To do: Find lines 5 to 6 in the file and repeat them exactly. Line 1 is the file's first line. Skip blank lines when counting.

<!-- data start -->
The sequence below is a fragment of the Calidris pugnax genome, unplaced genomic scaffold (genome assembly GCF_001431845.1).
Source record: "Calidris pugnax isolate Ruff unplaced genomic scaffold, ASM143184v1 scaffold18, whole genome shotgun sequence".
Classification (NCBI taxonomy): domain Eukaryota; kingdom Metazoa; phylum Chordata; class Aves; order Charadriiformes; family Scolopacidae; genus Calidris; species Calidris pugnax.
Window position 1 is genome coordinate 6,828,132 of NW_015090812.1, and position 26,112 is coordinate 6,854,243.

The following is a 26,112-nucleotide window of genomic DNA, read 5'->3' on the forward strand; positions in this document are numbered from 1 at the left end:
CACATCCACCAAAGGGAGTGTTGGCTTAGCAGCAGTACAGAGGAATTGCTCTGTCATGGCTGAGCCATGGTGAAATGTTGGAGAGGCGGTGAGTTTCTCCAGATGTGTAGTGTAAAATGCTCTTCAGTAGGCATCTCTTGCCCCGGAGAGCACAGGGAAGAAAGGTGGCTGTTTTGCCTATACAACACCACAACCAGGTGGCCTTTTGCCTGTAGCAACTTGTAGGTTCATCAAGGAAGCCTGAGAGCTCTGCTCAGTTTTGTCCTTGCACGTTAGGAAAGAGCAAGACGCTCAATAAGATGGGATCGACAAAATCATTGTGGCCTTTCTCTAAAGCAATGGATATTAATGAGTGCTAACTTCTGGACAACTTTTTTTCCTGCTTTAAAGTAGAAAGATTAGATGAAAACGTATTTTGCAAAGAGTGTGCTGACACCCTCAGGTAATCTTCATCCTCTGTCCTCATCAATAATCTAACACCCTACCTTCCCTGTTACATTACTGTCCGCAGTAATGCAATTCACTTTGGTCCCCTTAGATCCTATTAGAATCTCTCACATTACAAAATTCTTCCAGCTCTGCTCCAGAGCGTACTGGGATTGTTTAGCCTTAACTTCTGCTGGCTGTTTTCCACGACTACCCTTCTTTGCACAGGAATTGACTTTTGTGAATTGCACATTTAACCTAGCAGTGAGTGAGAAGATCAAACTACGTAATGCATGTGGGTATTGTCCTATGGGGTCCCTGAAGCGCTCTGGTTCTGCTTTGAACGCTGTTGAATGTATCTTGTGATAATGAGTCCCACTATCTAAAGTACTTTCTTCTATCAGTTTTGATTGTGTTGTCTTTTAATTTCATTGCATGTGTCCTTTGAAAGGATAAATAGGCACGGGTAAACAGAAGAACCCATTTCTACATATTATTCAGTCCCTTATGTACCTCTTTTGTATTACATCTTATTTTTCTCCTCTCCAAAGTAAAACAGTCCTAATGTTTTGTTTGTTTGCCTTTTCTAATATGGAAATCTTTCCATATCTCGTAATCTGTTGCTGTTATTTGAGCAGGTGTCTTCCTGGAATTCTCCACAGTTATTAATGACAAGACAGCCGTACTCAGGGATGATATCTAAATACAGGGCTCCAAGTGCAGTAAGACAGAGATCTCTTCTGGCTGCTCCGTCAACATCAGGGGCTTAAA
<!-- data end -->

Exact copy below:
The following is a 26,112-nucleotide window of genomic DNA, read 5'->3' on the forward strand; positions in this document are numbered from 1 at the left end:
CACATCCACCAAAGGGAGTGTTGGCTTAGCAGCAGTACAGAGGAATTGCTCTGTCATGGCTGAGCCATGGTGAAATGTTGGAGAGGCGGTGAGTTTCTCCAGATGTGTAGTGTAAAATGCTCTTCAGTAGGCATCTCTTGCCCCGGAGAGCACAGGGAAGAAAGGTGGCTGTTTTGCCTATACAACACCACAACCAGGTGGCCTTTTGCCTGTAGCAACTTGTAGGTTCATCAAGGAAGCCTGAGAGCTCTGCTCAGTTTTGTCCTTGCACGTTAGGAAAGAGCAAGACGCTCAATAAGATGGGATCGACAAAATCATTGTGGCCTTTCTCTAAAGCAATGGATATTAATGAGTGCTAACTTCTGGACAACTTTTTTTCCTGCTTTAAAGTAGAAAGATTAGATGAAAACGTATTTTGCAAAGAGTGTGCTGACACCCTCAGGTAATCTTCATCCTCTGTCCTCATCAATAATCTAACACCCTACCTTCCCTGTTACATTACTGTCCGCAGTAATGCAATTCACTTTGGTCCCCTTAGATCCTATTAGAATCTCTCACATTACAAAATTCTTCCAGCTCTGCTCCAGAGCGTACTGGGATTGTTTAGCCTTAACTTCTGCTGGCTGTTTTCCACGACTACCCTTCTTTGCACAGGAATTGACTTTTGTGAATTGCACATTTAACCTAGCAGTGAGTGAGAAGATCAAACTACGTAATGCATGTGGGTATTGTCCTATGGGGTCCCTGAAGCGCTCTGGTTCTGCTTTGAACGCTGTTGAATGTATCTTGTGATAATGAGTCCCACTATCTAAAGTACTTTCTTCTATCAGTTTTGATTGTGTTGTCTTTTAATTTCATTGCATGTGTCCTTTGAAAGGATAAATAGGCACGGGTAAACAGAAGAACCCATTTCTACATATTATTCAGTCCCTTATGTACCTCTTTTGTATTACATCTTATTTTTCTCCTCTCCAAAGTAAAACAGTCCTAATGTTTTGTTTGTTTGCCTTTTCTAATATGGAAATCTTTCCATATCTCGTAATCTGTTGCTGTTATTTGAGCAGGTGTCTTCCTGGAATTCTCCACAGTTATTAATGACAAGACAGCCGTACTCAGGGATGATATCTAAATACAGGGCTCCAAGTGCAGTAAGACAGAGATCTCTTCTGGCTGCTCCGTCAACATCAGGGGCTTAAA